Tom: To top it off, Immanuel Can, I’m not sure I identify much with the coming generation. They are so different from the young people of my own day. I’m not sure I can picture what the average local church may look like in twenty or thirty years. And yet we have an obligation to those who seek to follow Christ in the days to come. What IS the right strategy to prepare Christian young people to take on the world?

Thursday, February 20, 2020

On Being Taken In

“ ‘You see,’ said Aslan, ‘they will not let us help them. They have chosen cunning instead of belief. Their prison is only in their own minds, yet they are in that prison; and so afraid of being taken in that they cannot be taken out.’ ”
— C.S. Lewis, The Last Battle

“You are not going to fool me with that religion stuff.”

That seems to be the position of many people in our modern world. There are many religions, they observe, and they disagree about all kinds of really basic things, like who God is, what morality should be, and what the point of life itself is. And since they all disagree, there’s got to be a lot of tommyrot and humbug out there.

Wednesday, February 19, 2020

The Things That Are God’s

Most people use the expression “Render unto Caesar” as a slightly more literary way of saying “Pay your taxes.” The phrase is so universally recognizable it has served as the title of an episode of the Hercules TV cartoon, at least one book of teen fiction, and a whole quest in a popular videogame.

Not everyone could tell you the line comes from the Bible. Fewer know it was Jesus who said it. A smaller subset still can actually quote it in full: “Render to Caesar the things that are Caesar’s, and to God the things that are God’s.”

It’s funny how easily that last bit tends to get forgotten.

Tuesday, February 18, 2020

Analyzing the Narrative

Detail from Meister Francke’s Resurrection, ca. 1424
I read a lot of fiction. I always have. And, like most avid readers, I can tell the difference between a good story and a bad one; between a narrative account that holds water and one that is flimsily constructed or implausible.

The stolen body hypothesis is one of the latter, one that has been around from the very beginning. Matthew points out that the chief priests and elders paid to circulate the rumor as soon as it was clear the Lord’s body was no longer in his tomb.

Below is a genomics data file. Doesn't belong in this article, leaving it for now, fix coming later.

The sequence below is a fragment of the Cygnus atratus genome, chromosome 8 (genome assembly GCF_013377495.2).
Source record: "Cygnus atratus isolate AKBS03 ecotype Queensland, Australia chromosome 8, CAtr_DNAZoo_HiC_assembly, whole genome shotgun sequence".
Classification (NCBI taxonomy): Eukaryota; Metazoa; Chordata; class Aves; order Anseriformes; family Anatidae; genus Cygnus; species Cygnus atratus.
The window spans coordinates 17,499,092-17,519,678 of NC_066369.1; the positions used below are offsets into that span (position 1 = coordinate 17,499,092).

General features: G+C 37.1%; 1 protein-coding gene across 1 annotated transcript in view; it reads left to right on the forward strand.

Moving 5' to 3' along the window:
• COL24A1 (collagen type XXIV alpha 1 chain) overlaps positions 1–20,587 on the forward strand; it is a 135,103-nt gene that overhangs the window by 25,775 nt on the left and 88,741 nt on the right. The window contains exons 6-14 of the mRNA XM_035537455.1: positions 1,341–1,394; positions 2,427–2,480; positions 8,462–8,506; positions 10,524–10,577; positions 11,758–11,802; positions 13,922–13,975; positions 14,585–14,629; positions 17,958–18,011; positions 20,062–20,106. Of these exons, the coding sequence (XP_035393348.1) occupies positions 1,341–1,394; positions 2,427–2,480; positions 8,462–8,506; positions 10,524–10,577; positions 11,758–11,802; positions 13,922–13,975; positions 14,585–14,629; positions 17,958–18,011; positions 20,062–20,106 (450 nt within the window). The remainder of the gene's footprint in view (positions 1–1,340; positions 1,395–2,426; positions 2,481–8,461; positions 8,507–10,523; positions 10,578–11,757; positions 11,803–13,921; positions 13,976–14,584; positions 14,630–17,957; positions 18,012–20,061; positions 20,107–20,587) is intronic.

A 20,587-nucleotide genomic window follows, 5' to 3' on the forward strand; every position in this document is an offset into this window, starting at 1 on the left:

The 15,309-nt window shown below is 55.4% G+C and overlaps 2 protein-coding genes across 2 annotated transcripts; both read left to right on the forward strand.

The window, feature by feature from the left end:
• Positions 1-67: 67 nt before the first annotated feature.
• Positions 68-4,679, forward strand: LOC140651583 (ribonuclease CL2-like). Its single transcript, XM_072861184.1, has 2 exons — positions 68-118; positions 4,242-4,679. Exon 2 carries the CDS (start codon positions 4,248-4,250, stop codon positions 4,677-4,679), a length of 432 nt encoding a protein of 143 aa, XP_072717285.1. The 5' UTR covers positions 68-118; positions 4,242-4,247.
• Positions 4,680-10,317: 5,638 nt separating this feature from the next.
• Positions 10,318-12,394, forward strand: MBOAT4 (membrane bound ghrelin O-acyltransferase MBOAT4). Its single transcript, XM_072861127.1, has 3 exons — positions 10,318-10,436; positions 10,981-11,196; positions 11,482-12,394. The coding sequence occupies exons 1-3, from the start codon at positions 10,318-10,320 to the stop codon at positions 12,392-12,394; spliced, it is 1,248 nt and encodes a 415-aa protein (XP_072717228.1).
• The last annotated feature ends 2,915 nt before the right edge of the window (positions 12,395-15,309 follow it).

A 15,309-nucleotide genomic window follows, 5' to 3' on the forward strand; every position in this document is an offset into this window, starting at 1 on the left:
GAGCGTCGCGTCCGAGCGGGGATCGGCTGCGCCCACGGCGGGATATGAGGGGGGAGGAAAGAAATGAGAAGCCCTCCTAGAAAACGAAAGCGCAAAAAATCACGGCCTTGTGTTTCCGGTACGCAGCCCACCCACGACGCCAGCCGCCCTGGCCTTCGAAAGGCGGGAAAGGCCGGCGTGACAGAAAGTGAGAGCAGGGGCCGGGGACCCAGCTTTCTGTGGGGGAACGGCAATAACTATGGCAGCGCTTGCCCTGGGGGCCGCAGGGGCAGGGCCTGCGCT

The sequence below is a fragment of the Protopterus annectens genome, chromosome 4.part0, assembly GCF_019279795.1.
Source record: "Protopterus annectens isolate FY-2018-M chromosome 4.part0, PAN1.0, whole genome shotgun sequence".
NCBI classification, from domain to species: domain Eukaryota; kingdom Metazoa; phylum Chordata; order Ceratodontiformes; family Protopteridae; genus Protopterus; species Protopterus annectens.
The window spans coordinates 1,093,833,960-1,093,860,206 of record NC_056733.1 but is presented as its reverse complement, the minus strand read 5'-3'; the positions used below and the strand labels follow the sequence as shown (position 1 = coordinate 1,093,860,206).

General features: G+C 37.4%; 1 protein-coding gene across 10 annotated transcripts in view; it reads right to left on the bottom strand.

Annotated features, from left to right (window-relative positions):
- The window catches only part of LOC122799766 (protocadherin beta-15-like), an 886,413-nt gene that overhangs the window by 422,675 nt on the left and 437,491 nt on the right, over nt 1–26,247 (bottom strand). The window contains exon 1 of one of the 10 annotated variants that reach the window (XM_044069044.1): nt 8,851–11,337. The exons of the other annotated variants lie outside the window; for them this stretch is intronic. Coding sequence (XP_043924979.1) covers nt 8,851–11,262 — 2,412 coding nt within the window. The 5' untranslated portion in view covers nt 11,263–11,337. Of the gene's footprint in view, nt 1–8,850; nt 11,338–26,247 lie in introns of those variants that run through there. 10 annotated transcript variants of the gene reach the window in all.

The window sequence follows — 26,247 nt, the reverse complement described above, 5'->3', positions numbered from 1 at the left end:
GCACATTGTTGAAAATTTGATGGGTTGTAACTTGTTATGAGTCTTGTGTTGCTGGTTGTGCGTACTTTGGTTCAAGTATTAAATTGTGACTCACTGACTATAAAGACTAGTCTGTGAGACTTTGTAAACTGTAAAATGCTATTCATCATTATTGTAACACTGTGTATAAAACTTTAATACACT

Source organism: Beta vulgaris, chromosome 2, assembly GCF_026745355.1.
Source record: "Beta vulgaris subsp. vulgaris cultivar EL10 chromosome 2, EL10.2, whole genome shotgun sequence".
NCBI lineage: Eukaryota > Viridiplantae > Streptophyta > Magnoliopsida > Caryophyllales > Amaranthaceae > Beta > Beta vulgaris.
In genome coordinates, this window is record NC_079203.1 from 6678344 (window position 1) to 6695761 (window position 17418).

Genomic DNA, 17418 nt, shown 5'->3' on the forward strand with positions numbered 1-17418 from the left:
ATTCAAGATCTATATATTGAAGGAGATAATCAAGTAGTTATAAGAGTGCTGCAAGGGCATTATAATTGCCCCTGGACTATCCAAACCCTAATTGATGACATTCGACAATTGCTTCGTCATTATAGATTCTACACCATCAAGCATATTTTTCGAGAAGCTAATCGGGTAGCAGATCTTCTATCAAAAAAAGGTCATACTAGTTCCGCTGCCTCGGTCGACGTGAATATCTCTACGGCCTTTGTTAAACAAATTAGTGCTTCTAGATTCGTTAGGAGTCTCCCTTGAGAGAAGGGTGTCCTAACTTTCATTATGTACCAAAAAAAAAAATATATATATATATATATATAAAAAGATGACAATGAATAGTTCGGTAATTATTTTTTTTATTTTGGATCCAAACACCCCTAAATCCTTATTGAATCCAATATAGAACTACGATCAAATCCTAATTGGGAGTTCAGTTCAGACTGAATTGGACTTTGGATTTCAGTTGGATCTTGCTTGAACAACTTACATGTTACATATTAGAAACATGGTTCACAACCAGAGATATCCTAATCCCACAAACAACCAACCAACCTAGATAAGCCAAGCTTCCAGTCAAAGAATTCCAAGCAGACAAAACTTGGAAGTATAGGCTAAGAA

Monday, February 17, 2020

Anonymous Asks (80)

“What are valid reasons to break up?”

If you are talking about breaking up a marriage on a permanent basis, the only possible valid reason given in scripture is a spouse engaged in a sexual perversion. Usually this is limited to adultery, but the Greek term the Lord used in Matthew is a fairly broad one, and there could be several other sorts of perversion that qualify.

Sorry, that’s a bit grim, but there you are. However, I suspect you are inquiring about a dating relationship or perhaps an engagement. In that case, I believe the Bible’s answer would be a little different.

Frankly, almost anything qualifies.

Sunday, February 16, 2020

Metaphorical Mites

You remember the widow, right?

I know, I know, there are more than a few widows in the Bible. I mean the one at the temple in Jerusalem in the gospels. The Lord remarked on the gift she deposited in the temple treasury. He specifically drew the attention of his disciples to it when he said that she put in “more than all those who are contributing.”

If you only read Luke you might be forgiven for thinking this incident occurred at random, but Mark makes it clear that the Lord “sat down … and watched the people putting money into the offering box.” That may seem an odd way to occupy your time, but I think he was waiting for a certain poor widow to come along.

So her two mites matter, and maybe not only for the reasons you might think.

Saturday, February 15, 2020

Time and Chance (23)

Work is not in itself a product of the Fall. God made man to “have dominion”. Even ruling is not a passive undertaking; it requires doing something from time to time. God put Adam in the Garden of Eden not to be a man of leisure but “to work it and keep it”. Apparently it would not keep itself, even in an unfallen world. There is no suggestion this was in any way unpleasant, but it was man’s lot up until the Fall.

However, when Adam sinned, God declared, “By the sweat of your face you shall eat bread.” Work got a whole lot harder. The word “pain” appears for the first time in the respective curses. This was the new “lot” of mankind, and coming to grips with it required serious reflection.

Back in Ecclesiastes 5, the Preacher has given it some.

Friday, February 14, 2020

Too Hot to Handle: Positively Negative

In which our regular writers toss around subjects a little more volatile than usual.

Karen Wolff at Christian Books for Women gives some tips for the Christian on maintaining an upbeat attitude that are almost generic enough pass for the musings of whatever secular positivity guru happens to trending on the shelves in Chapters this week. She says obeying Paul’s injunction to “take every thought captive to obey Christ” involved purposefully replacing any negative thoughts we have with positive ones.

Tom: Such a thing is not always easily done, and I’m not even sure we have a scriptural warrant to pursue it. Certainly Wolff provides none, simply assuming the validity of her own premise. But her thoughts on the subject are similar to other believers I’ve encountered over the years.